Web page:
What often seem minor changes to tenants can have a major impact on a warehouse’s sprinkler system and fire safety overall. Unfortunately, many businesses are not aware they should report these to the owner of their warehouse. That’s where our checklist of most-overlooked changes comes in.
1. New rooms or structures
In line with the current space usage optimisation trend, many warehouse tenants are removing and adding walls to create landings, walkways, and extra room for office spaces, cooling cells and so forth. Mezzanines, too, are a popular means to create more room. Any newly created space can impact egress routes and emergency evacuation plans, as well as smoke movement. Moreover, not all building materials are guaranteed to be sufficiently fire-resistant if you don’t consult with an expert.
2. Obstructions on ceiling level
Anything installed on ceiling level may interfere with sprinkler systems. Think of banners and signage, cooling units, heating appliances, light fixtures … Be sure to bring any ceiling fixtures together between sprinkler branches so that the sprinkler system is not obstructed. If that’s not possible, the sprinkler system must be adapted by a specialist installation company and approved by the ANPI afterwards.
3. Stacking method
Tenants who want to change their stacking method, for instance stacking goods higher than originally communicated, must report this to the owner of the building. However, not all cases of non-compliant stacking are intentional. A good idea is to place signs indicating, for example, maximum height and minimum distance between racks.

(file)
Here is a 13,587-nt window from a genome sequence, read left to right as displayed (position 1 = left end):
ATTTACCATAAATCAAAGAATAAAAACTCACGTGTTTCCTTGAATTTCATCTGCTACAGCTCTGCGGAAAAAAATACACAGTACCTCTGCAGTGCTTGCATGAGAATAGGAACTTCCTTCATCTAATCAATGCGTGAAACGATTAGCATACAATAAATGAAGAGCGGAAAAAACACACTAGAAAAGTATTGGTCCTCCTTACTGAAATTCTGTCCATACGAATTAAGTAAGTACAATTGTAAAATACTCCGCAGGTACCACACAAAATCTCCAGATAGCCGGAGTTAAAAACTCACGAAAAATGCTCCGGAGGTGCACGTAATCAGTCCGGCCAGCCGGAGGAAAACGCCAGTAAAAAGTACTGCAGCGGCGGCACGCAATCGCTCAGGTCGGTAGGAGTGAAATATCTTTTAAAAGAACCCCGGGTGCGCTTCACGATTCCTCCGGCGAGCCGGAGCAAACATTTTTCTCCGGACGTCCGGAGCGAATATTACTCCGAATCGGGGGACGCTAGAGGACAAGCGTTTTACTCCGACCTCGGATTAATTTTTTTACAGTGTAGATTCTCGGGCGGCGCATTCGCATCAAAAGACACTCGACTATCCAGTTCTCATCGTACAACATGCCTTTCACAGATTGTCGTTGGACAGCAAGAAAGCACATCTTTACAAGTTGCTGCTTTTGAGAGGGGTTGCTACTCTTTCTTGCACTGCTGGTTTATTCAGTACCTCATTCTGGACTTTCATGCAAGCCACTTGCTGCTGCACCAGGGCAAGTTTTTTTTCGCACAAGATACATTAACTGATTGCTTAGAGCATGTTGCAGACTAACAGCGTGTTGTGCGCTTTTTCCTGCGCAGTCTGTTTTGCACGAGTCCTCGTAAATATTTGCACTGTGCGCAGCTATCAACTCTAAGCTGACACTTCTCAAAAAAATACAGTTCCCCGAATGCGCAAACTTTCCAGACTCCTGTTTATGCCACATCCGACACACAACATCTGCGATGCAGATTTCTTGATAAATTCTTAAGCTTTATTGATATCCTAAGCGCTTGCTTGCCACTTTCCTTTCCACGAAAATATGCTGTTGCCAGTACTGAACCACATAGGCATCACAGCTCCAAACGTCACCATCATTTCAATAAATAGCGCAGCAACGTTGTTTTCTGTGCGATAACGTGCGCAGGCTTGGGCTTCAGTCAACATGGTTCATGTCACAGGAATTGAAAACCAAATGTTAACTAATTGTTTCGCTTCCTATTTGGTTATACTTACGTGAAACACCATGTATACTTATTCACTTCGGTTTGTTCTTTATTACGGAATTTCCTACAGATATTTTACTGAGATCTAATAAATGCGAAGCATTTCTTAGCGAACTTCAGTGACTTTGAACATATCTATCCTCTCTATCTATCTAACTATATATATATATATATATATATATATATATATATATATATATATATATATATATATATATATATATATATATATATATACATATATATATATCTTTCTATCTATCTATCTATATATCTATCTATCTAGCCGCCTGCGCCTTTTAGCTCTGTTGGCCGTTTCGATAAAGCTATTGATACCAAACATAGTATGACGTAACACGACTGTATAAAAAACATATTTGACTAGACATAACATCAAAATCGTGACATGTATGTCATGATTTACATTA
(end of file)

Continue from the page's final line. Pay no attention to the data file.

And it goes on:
4. Full shelves in racks
Full shelves are likely to obstruct the sprinklers. Open-grid metal shelves which are at least 70% open are much safer, especially if you combine them with in-rack sprinklers between the different levels.
5. New goods or packaging formats
What is stocked naturally has an impact on fire safety. Think in particular of gases, combustible liquids, oxidisers, chemicals, aerosols, expanded plastics (e.g., foam plastics or waxes), empty pallets, open-top combustible containers, rubber tyres, hanging garments, products that react violently with water, fireworks, and explosives. Yet changes in types of goods often go unreported by renters.
The same applies to changed packaging. In many cases it’s the supplier altering the packaging beyond the tenant’s control, but replacing Styrofoam with cardboard, to name just one example, calls for different fire safety measures inside the warehouse.
Got a change in your warehouse to report?
Don’t hesitate to get in touch with the owner of your building, preferably before making the change. If you’re renting a warehouse from WDP, you can easily report any changes in MyWDP.
Looking for more information to make your warehouse fire-safe? Check out our free manual using the button below.